Bathing your dog is almost always a challenge. This is even truer for senior dogs, whose mobility is limited and nerves are constantly on edge. While some owners take their elderly dogs to a groomer, this can be costly and time-consuming. For many owners, the best option is to bathe their senior dog in the comfort of their home.
This can be a great idea, as it provides your dog with a familiar atmosphere, and makes bath time a bonding activity between the two of you. Due to the frailty of older dogs, it’s important to plan bath time accordingly.
Before beginning the bath, make sure you have the following supplies:
- Gentle shampoo & conditioner. As older dogs tend to have drier skin, coarser coats, and a tendency toward alopecia, make sure you select the gentlest shampoo and conditioner you can find (without too many harmful chemicals). There are brands specifically designed for older dogs you may want to look into.
- Slicker brush. These wide-sized brushes keep coats smooth and shiny. The fine bristles detangle and remove loose hair.
- Washcloth & warm towels. A washcloth will ensure better lathering, and warm towels will feel wonderful against your dog’s achy bones when bath time is over. Pro tip: To make your towels warm, stick them in the dryer for a couple of minutes!
- Non-slip bathmat. The slick bottom of the tub provides little traction for your dog’s paws. Older dogs with failing joints will have an especially hard time keeping their balance. Place a non-slip bathmat in the tub to keep them upright.
- Sling/ramp (optional). If you have an older dog, it’s likely they have mobility issues. As a result, getting them into the tub can be very difficult. Unless you have an accessible shower space, or a low basin, you should use a sling to lift up their hind legs into the tub. You can also set up a ramp to help them get over the edge.
The Bathing Process
Once you have all the supplies you need, it’s time to prepare your dog for their bath. Note that, if your older dog is suffering from arthritis or other ailments, this may be a two-person job. Make sure to set aside a decent time window to get the job done. When it comes to elderly dogs, bathing can take a while.
With all the considerations in mind and supplies handy, follow these steps to make bath time a breeze.
Step 1: Prepare your four-legged friend.
Brush their coat, give them some treats, and indulge them in plenty of cuddles! Remind them that they’re in a safe space, and that you’re there to see them through this experience. Consider placing some cotton balls in your dog’s ear to prevent water from getting into the ear canal. Perhaps even let your dog sit in the bathroom with you as you prepare the bath so they don’t get caught by surprise. Especially if your older dog is suffering from cataracts or other visual impairments, hearing their bath being prepared will prevent shock.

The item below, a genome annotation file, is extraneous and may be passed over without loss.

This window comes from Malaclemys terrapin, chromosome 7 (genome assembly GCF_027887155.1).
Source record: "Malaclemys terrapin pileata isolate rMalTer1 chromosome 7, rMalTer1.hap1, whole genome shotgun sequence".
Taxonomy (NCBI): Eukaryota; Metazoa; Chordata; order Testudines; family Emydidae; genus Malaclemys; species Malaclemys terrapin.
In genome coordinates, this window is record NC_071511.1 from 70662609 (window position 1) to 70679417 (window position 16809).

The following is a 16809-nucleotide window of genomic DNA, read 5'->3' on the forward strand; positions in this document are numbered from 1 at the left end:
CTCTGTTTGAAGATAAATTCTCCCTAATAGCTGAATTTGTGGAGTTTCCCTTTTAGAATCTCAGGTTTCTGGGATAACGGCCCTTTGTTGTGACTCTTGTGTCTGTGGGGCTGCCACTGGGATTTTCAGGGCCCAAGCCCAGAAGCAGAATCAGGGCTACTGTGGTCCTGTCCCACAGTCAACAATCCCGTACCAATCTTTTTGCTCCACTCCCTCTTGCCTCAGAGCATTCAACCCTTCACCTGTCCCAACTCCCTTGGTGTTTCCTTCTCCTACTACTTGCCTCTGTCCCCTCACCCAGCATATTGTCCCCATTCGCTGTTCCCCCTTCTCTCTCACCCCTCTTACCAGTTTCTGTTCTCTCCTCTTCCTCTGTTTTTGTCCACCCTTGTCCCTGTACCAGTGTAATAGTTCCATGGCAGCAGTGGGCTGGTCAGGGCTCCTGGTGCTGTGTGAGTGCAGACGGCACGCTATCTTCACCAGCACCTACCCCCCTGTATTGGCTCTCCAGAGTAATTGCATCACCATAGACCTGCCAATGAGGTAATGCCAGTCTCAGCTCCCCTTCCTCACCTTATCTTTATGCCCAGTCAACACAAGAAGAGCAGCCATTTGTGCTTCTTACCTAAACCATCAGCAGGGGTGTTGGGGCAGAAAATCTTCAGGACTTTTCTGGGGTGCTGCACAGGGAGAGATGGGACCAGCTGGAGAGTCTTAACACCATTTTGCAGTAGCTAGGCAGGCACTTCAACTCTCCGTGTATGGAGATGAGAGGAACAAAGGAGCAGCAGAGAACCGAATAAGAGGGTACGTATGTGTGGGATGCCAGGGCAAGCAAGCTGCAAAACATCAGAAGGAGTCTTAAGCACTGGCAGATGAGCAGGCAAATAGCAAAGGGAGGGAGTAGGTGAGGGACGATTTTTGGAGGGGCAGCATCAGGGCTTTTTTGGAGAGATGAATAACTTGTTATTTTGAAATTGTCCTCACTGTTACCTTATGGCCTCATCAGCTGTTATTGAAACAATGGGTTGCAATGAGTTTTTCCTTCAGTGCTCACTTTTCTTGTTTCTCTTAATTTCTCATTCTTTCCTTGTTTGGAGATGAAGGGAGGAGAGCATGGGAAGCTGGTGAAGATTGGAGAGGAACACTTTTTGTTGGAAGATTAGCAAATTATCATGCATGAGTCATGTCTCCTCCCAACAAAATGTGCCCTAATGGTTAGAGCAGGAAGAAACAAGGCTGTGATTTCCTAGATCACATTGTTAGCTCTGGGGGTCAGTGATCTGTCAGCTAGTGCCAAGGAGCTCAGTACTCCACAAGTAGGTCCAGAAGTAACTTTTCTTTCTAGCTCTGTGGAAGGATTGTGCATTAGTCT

Step 2: Prepare the bath.
Fill the tub with lukewarm water – not too cold and not too hot. Don’t fill the tub too high, just below their belly is perfect. Having a detachable shower head is ideal. But, if you don’t, keep a large cup or small bucket handy for rinsing. Make sure your supplies are within reach. Place your elbow in the tub to accurately assess the temperature of the water.
Step 3: Gently guide your dog into the bath.
You may need a partner for this – unless you have the previously mentioned mobility aids to make it an easier process. Talk to your dog in a reassuring tone as you lift and place them into the tub. Never plunk them in suddenly!
Step 4: Let the bathing begin.
Once your dog is in the tub, start pouring water over their body with the cup/bucket. If you have a detachable shower head, set it on the lowest pressure and use that. The shower head gives off a massaging feel, which feels especially good for arthritic older dogs. If you don’t have a detachable shower head, use your hands to massage your dog while you rinse them.
Then, massage and lather in the shampoo and conditioner thoroughly. Use a washcloth to scrub their underbelly and wipe any rogue suds away from their ears, eyes, nose, and mouth. As you wash your dog, feel free to sing or talk to them in a gentle and reassuring tone. Make sure that all soap residue gets washed off, as remnants can cause skin irritation.
Once all the soap has been rinsed off, begin to drain the tub. Wrap your dog in the warm towel and begin to ease them back out of the bathtub. Remember to use either a ramp or sling for this if the tub has high walls. Towel-dry your dog while giving them plenty of praise for conquering their bath time fears.
Let your dog shake out any excess water and use a hair dryer to finish off the drying process. Keep it on a low setting, as you don’t want to burn your dog’s skin. Once they’re nice and dry, give them a treat to reward them for completing this feat.
With a mastered bathing routine, your elderly dog just may learn to fear bath time less. Not only can this be a heartwarming bonding activity, but it will ensure your elderly pet’s final years are as comfortable and squeaky clean as can be.